The History of Juneteenth
Juneteenth celebrates African American freedom from slavery in the U.S. and is the oldest holiday celebrating Emancipation in the country. The holiday honors June 19, 1865, when Major General Gordon Granger led Union soldiers into Galveston, Texas and announced the end of the Civil War and the abolishment of slavery. The arrival of Union troops marked the enforcement of the Emancipation Proclamation which had been signed by President Abraham Lincoln 2 ½ years prior in 1863, but which had not been enacted in Texas (Juneteenth.com).
Over the years, the holiday celebrating African American freedom grew in Texas and nationally. It became an official state holiday in Texas in 1980. According to Henry Louis Gates, Jr.’s article What is Juneteenth?, since 1980 over 40 states and Washington, D.C. now observe Juneteenth as a state holiday or with holiday observance. Though Juneteenth has a lengthy history, this Smithsonian blog post explains that many Americans have not been aware of it.
Today the holiday’s history and significance is becoming more widely known. Last year in 2020, many people learned about Juneteenth for the first time and the holiday experienced a surge of appreciation and acknowledgement. This New York Times article highlights the importance of Juneteenth in light of the killing of George Floyd and other Black Americans in addition to the recent national protests against police brutality and racism. Increasingly more states, cities, and counties are officially recognizing the holiday. For example, this year Howard County is now celebrating June 19 as Juneteenth National Freedom Day, according to the Baltimore Sun.
According to Juneteenth.com, the holiday celebrating African American freedom has often included family gatherings, sports, food, games, and more. Though we are still careful due to COVID-19, we hope you enjoy celebrating this significant holiday, and we encourage you to learn more about Juneteenth through the resources below.
Learn More with the Juneteenth Section of the Library’s Black Lives Matter LibGuide
Celebrate Juneteenth 2021 in Baltimore, Annapolis, and the Washington, D.C. Area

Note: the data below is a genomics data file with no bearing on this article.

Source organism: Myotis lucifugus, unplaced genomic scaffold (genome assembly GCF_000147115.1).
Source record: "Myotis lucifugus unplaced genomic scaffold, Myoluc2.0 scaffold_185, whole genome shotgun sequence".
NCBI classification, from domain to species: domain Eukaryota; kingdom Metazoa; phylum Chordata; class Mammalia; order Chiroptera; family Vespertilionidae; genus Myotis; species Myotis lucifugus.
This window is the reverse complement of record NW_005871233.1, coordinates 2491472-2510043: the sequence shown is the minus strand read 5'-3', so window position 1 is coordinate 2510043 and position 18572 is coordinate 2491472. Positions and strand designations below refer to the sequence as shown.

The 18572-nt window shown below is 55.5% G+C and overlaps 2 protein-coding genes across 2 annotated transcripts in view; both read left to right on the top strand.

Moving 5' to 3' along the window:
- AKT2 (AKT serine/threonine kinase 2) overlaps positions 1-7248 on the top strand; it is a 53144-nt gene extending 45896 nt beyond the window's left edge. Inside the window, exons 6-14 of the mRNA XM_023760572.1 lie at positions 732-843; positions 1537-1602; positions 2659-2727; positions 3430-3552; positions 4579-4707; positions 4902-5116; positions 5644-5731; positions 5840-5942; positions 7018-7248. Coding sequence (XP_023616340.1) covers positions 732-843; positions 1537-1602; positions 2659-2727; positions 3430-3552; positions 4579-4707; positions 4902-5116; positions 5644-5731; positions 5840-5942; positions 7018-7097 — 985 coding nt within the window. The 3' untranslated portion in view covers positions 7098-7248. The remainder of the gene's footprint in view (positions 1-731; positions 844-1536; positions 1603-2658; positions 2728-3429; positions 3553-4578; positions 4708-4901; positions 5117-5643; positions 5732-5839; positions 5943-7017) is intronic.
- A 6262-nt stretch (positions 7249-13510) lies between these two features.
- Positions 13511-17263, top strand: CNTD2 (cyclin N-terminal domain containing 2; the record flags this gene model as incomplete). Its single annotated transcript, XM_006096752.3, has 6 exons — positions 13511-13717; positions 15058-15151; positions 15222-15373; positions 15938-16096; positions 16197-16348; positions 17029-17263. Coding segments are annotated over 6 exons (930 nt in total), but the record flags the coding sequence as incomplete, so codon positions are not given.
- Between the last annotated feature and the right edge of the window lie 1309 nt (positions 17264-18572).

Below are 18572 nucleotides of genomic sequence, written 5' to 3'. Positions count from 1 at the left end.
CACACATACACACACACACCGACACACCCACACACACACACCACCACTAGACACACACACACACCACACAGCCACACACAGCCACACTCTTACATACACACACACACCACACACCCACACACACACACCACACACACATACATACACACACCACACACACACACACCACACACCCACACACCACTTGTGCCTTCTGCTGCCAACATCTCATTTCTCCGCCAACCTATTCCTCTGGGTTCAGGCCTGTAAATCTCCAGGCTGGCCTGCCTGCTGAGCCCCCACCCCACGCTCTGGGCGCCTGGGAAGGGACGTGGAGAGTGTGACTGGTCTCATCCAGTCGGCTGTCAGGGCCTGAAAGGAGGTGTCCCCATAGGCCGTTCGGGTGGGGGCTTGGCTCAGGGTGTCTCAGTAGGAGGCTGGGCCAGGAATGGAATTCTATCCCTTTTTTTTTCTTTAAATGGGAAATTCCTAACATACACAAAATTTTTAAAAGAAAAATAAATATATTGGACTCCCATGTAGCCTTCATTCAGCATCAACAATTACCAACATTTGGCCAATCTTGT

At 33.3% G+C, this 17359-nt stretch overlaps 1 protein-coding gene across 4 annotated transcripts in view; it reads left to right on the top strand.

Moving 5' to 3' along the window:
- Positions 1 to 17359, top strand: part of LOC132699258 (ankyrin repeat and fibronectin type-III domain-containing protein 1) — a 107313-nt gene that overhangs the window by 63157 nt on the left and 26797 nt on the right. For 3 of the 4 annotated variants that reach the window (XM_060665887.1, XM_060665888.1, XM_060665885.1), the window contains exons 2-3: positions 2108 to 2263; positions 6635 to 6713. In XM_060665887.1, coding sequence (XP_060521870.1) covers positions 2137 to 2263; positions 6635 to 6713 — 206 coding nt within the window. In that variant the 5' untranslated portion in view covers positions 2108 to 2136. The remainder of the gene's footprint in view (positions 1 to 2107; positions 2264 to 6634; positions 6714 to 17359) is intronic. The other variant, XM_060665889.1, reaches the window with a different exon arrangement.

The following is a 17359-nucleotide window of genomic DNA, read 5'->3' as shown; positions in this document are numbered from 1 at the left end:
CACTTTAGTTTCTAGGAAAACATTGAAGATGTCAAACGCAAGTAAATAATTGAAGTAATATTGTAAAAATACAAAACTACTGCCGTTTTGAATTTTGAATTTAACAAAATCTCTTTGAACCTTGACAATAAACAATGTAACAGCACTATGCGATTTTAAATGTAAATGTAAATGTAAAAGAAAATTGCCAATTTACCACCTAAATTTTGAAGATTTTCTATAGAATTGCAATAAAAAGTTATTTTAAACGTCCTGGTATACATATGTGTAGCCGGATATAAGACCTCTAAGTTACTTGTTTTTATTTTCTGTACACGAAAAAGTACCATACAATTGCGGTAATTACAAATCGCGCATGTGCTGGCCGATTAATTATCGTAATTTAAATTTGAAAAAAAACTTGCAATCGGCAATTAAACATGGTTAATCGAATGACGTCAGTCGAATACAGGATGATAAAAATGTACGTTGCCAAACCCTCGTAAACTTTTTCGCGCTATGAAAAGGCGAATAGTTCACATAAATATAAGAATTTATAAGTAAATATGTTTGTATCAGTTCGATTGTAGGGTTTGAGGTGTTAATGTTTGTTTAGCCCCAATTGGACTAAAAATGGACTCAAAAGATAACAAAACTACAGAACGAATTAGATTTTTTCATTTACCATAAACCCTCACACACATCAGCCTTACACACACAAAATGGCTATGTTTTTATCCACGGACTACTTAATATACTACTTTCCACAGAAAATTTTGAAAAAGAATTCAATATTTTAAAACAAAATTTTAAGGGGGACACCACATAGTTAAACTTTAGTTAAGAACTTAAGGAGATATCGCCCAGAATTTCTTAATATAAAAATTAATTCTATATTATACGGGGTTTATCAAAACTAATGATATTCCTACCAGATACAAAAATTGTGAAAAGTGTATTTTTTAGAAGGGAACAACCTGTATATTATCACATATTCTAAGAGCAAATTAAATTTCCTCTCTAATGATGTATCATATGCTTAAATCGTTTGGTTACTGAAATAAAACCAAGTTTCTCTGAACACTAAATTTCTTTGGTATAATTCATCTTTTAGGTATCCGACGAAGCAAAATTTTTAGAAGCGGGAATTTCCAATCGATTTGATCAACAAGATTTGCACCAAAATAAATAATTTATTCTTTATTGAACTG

- Juneteenth Open Air Celebration at The National Great Blacks In Wax Museum in Baltimore, June 19, 12-6pm
- Juneteenth Stories of Freedom online event from The Peale Center for Baltimore History and Architecture, June 19, 1pm
- Attend the Inaugural Annapolis Juneteenth Celebration June 18-19 with a reception and awards ceremony, parade, and music festival
- Virtual and In-Person Juneteenth Celebration through Prince George’s County Parks and Recreation, June 14-19
- Check out Ways to Celebrate Juneteenth in Washington, D.C. for a full list of events and celebrations
Learn More About Juneteenth Online
- blkfreedom.org is a group of 10 Museums of African American History and Culture who have collaborated to provide an online event program including digital resources, and many other learning tools to help everyone learn about and celebrate Juneteenth. The event will be on June 15, 2021.
- History of Juneteenth (Juneteenth.com)
- The Historical Legacy of Juneteenth (National Museum of African American History & Culture)
- Juneteenth: Our Other Independence Day (Smithsonian Magazine)
- What Is Juneteenth? (PBS: The African Americans: Many Rivers to Cross with Henry Louis Gates, Jr.)
- Celebrating Juneteenth (Library of Congress Blog post by Erin Allen)
- So You Want to Learn About Juneteenth? (New York Times article by Derrick Bryson Taylor, June 16, 2020)
- Original ‘Juneteenth’ order found in the National Archives (Washington Post article by , June 18, 2020)
- Chapter 15: Reconstruction. The American YAWP: A Massively Collaborative Open U.S. History Textbook.
Ebooks from the RLB Library Related to the Emancipation Proclamation and Juneteenth
- Barrett, A. P. (1999). Juneteenth! : celebrating freedom in Texas. Eakin Press.
- Brasher, G. D. (2012). The peninsula campaign and the necessity of emancipation : African Americans and the fight for freedom (1st ed., Ser. Civil War America). University of North Carolina Press.
- Higgins, M., & Library of Congress. Congressional Research Service. Juneteenth : fact sheet.
- Lowrey, G. P., & Curtis, B. R. (1863). The commander-in-chief : a defence upon legal grounds of the proclamation of emancipation, and an answer to ex-judge Curtis’ pamphlet entitled executive power (2nd ed., Ser. Samuel j. May anti-slavery collection). G.P. Putnam.
- Ripley, C. P., Finkenbine, R. E., Hembree, M. F., & Yacovone, D. (Eds.). (1993). Witness for freedom : African American voices on race, slavery, and emancipation (Ser. Heinonline slavery in America and the world: history, culture & law). University of North Carolina Press.
- Search the RLB Library’s Catalog and Databases for More Resources!
Interested in Archival Resources on Juneteenth?
ArchiveGrid is an online searchable collection of more than 5 million finding aids and descriptions for archival collections from archives and repositories all over the world.
- If you’re interested in conducting archival research related to Juneteenth or the Emancipation Proclamation, check out ArchiveGrid and use the search box at the top of the page to search for archival collections and repositories.
- A search for “Juneteenth” on ArchiveGrid brings up 650 results!
We hope you enjoy learning more about and celebrating Juneteenth this year and every year on June 19th. University of Baltimore will be closed June 18, 2021 in observance of Juneteenth.
This blog post was originally posted June 18, 2020. It was updated in June 2021.